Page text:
Battling post natal depression
Wednesday, 11 April 2018 | Admin
Rage -the unspoken symptom of PND.
I have been battling post-natal depression for nearly nine months now.
Basically, for the whole time my second son has been alive.
Since, July I have felt as though I am a failure, a bad mother and I have completely lost myself.
When I look in the mirror I no longer know who is staring back at me.
When the fog came down it felt as though I would never find my way out.
Again, and again I would ask my partner when I would be happy again.
When would I be me? Or was this it now?
The good days were few and far between with the majority being dark.
I was overwhelmed, I was emotional but most surprisingly I was angry.
There is a mis conception that if you are suffering from post-natal depression then you have the ‘baby blues’.
These two terms should not be used in conjunction with one another.
PND is not the ‘baby blues’ and is insulting to those who are battling this illness right now.
It seemed as time went on, I became angrier and angrier especially at myself.
The smallest thing would set me into such a rage that I shocked everyone around me.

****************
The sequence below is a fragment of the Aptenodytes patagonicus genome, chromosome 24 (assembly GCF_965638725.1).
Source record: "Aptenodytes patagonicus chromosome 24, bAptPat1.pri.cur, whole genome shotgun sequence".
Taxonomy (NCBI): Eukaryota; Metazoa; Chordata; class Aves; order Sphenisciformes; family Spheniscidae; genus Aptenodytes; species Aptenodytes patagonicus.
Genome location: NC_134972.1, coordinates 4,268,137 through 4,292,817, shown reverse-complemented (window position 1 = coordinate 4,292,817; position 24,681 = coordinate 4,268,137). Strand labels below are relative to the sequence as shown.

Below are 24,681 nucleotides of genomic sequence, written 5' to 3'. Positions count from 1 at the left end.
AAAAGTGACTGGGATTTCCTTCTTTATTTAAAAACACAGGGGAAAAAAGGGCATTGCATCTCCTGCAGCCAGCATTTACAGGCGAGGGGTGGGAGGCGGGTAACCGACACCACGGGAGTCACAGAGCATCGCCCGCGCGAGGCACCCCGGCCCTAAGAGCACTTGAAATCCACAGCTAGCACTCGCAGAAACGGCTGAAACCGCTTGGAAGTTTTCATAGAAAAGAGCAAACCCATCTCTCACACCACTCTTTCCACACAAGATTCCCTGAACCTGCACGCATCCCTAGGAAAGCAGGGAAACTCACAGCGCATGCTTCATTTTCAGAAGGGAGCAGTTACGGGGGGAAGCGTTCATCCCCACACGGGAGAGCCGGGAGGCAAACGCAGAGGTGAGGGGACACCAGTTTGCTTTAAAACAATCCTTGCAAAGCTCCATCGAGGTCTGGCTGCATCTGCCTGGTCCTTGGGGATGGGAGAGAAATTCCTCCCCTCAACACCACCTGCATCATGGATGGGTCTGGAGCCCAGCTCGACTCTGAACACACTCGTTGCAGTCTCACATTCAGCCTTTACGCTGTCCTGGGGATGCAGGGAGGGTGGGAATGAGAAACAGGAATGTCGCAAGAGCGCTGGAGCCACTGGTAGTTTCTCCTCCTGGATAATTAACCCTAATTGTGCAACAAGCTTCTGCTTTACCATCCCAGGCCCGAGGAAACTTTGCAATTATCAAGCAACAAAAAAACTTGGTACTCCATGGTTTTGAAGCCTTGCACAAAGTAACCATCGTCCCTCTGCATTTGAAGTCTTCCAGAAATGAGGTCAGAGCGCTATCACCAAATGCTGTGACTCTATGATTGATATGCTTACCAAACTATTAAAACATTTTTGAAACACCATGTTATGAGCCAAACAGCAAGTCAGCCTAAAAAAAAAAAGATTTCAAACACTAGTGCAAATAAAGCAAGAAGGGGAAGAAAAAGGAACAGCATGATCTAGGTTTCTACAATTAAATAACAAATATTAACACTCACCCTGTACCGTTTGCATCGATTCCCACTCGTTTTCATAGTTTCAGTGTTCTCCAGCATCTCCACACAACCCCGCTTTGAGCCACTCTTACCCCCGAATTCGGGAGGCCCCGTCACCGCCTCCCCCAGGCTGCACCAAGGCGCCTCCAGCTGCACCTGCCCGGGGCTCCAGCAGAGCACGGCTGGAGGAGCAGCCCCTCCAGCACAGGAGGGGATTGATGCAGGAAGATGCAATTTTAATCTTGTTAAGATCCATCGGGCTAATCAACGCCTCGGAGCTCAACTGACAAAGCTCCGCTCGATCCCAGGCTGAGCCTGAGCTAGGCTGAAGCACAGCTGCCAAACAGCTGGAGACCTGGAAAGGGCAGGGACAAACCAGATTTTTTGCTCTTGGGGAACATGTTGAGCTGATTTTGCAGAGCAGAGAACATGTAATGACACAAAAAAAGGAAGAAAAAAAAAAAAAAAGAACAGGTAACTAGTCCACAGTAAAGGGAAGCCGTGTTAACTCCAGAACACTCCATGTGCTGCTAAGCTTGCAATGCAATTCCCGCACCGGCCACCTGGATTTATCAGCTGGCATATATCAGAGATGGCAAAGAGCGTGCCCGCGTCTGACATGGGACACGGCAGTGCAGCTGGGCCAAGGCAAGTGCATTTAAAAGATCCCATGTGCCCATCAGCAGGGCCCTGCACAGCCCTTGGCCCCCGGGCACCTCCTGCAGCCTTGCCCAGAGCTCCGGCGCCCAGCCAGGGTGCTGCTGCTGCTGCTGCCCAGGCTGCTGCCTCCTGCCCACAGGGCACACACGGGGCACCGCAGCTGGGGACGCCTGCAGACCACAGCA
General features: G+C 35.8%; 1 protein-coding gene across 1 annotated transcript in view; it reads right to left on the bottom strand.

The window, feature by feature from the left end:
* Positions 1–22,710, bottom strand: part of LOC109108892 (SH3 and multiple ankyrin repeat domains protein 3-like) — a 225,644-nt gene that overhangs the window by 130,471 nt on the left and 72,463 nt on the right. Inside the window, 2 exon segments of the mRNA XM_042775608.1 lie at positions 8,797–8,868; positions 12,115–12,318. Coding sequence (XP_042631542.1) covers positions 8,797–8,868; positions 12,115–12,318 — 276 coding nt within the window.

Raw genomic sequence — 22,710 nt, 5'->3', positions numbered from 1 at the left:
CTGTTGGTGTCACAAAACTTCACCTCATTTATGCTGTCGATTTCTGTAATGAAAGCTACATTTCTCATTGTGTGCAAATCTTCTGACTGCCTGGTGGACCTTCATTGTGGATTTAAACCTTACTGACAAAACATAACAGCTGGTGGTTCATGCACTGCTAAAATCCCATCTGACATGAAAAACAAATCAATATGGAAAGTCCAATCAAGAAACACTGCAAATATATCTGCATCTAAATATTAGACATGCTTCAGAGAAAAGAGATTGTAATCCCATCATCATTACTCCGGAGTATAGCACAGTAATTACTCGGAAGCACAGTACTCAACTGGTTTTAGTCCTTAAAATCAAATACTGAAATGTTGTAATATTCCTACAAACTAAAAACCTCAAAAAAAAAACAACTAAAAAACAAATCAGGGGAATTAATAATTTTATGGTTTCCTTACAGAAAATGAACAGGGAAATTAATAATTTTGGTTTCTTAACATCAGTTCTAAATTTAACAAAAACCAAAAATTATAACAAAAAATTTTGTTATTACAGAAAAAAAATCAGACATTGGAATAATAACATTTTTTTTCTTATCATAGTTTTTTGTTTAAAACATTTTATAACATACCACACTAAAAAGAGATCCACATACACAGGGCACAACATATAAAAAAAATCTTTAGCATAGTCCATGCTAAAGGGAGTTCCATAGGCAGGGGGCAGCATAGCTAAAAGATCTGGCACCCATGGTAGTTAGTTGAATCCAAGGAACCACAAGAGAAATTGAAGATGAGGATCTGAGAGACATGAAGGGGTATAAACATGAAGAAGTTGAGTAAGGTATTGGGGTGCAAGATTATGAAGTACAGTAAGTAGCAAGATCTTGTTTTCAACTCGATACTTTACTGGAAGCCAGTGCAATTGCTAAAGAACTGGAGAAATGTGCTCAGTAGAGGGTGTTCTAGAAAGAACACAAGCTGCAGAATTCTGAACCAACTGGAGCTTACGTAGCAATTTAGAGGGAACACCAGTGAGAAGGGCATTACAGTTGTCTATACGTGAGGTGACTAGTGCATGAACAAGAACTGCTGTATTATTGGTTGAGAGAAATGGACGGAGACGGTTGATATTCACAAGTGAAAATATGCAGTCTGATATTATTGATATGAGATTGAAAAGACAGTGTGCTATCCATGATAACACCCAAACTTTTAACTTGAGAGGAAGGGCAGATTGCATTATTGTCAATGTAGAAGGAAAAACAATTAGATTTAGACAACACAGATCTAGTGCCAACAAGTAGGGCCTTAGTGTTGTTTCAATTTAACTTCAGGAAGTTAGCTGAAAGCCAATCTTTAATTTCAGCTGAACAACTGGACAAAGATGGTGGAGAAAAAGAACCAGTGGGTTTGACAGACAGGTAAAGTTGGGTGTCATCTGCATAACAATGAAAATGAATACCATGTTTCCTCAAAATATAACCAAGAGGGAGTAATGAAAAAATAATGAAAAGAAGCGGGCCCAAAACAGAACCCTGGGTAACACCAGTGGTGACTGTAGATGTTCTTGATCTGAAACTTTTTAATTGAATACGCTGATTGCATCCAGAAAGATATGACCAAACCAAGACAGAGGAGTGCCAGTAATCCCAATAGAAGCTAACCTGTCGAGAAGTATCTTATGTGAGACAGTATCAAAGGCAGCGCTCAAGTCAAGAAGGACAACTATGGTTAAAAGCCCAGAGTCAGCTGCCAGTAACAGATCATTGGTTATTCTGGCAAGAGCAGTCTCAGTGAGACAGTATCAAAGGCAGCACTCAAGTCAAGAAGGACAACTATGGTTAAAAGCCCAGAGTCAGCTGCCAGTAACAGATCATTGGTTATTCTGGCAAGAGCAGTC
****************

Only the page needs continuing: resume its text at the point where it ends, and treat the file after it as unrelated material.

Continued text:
We have all been guilty of raising our voices now and again when we have been pushed to the limit by a testing toddler.
Or screamed when the baby would not stop crying.
You are hormonal, sleep deprived and irrational after having a baby.
This rage however, was on a whole new level.
I would have to normally sleep it off, every time I tried to relax something else would set it off.
I felt as though my mind would not shut off it was as though I was manic.
My own mother would shout and lash out a lot when I was younger. I remember from a young age fearing her.
I promised myself I would never turn into her, to treat the boys as though she did me.
But here I am, feeling myself turn into her.
I was never this angry beforehand.
When think of someone suffering from post-natal depression how do you picture them?
Crying? Despondent to their child? Not coping?
Post-natal depression doesn’t have a face, and it affects us all in different ways, but we have to talk about our experiences to learn from them and to normalise them.
Until you read this, did you know range was a symptom of PND?
Up until recently nor did I, until I read an article, and everything fell into place.
It was as though the author was seeing me and describing by day in perfect detail.
I know this isn’t the real me, but sometimes it is hard to believe the ‘real me’ is even still in there.
But she is, and she is slowly returning.